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May 1959

Probable Acrodermatitis Enteropathica Treated with Nystatin (Mycostatin)

Author Affiliations

Lynchburg, Va.

AMA Arch Derm. 1959;79(5):594. doi:10.1001/archderm.1959.01560170092020

A 3-month-old Negro boy was first seen, on June 3, 1958, several weeks after a hospitalization by his pediatrician for diarrhea which had been difficult to control. The child continued to have four to five loose stools a day at the time he was seen. The pediatrician had not noted significant dermatitis during the hospitalization. A generalized dermatitis bearing some resemblance to atopic dermatitis was present. Loss of hair in the frontal region of the scalp was very marked. The child was irritable and did not eat or sleep well.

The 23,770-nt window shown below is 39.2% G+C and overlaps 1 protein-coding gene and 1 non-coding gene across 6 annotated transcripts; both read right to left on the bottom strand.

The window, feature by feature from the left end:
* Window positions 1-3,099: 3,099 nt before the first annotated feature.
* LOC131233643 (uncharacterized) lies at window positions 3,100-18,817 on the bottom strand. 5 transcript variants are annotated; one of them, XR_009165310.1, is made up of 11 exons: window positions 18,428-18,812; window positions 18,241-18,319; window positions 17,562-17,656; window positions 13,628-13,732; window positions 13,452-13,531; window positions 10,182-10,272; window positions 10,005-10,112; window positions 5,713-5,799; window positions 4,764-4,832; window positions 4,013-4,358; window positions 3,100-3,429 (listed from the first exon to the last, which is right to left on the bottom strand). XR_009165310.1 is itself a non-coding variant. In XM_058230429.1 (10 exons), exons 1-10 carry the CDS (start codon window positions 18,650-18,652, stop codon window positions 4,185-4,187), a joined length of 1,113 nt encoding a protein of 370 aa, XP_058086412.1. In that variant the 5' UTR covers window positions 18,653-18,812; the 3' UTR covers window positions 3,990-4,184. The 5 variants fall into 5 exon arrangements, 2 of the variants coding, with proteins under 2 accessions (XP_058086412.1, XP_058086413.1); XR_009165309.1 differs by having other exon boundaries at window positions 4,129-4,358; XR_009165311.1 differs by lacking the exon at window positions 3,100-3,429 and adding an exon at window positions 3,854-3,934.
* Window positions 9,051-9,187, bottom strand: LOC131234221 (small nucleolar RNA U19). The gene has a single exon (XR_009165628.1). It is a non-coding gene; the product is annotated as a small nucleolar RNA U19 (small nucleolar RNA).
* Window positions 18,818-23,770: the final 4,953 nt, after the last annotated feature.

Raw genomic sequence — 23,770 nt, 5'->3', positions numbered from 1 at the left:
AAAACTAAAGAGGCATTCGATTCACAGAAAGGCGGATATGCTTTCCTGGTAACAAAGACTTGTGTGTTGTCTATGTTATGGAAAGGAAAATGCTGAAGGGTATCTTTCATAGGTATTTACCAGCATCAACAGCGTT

A tentative diagnosis of acrodermatitis enteropathica was made at the time of the first visit. Scrapings from the skin and fecal material were both cultured on Nickerson's medium. Both cultures were positive for candida albicans.

Because therapy with diiodohydroxyquin (Diodoquin) in acrodermatitis enteropathica has tended to be prolonged, although apparently successful, it was decided to treat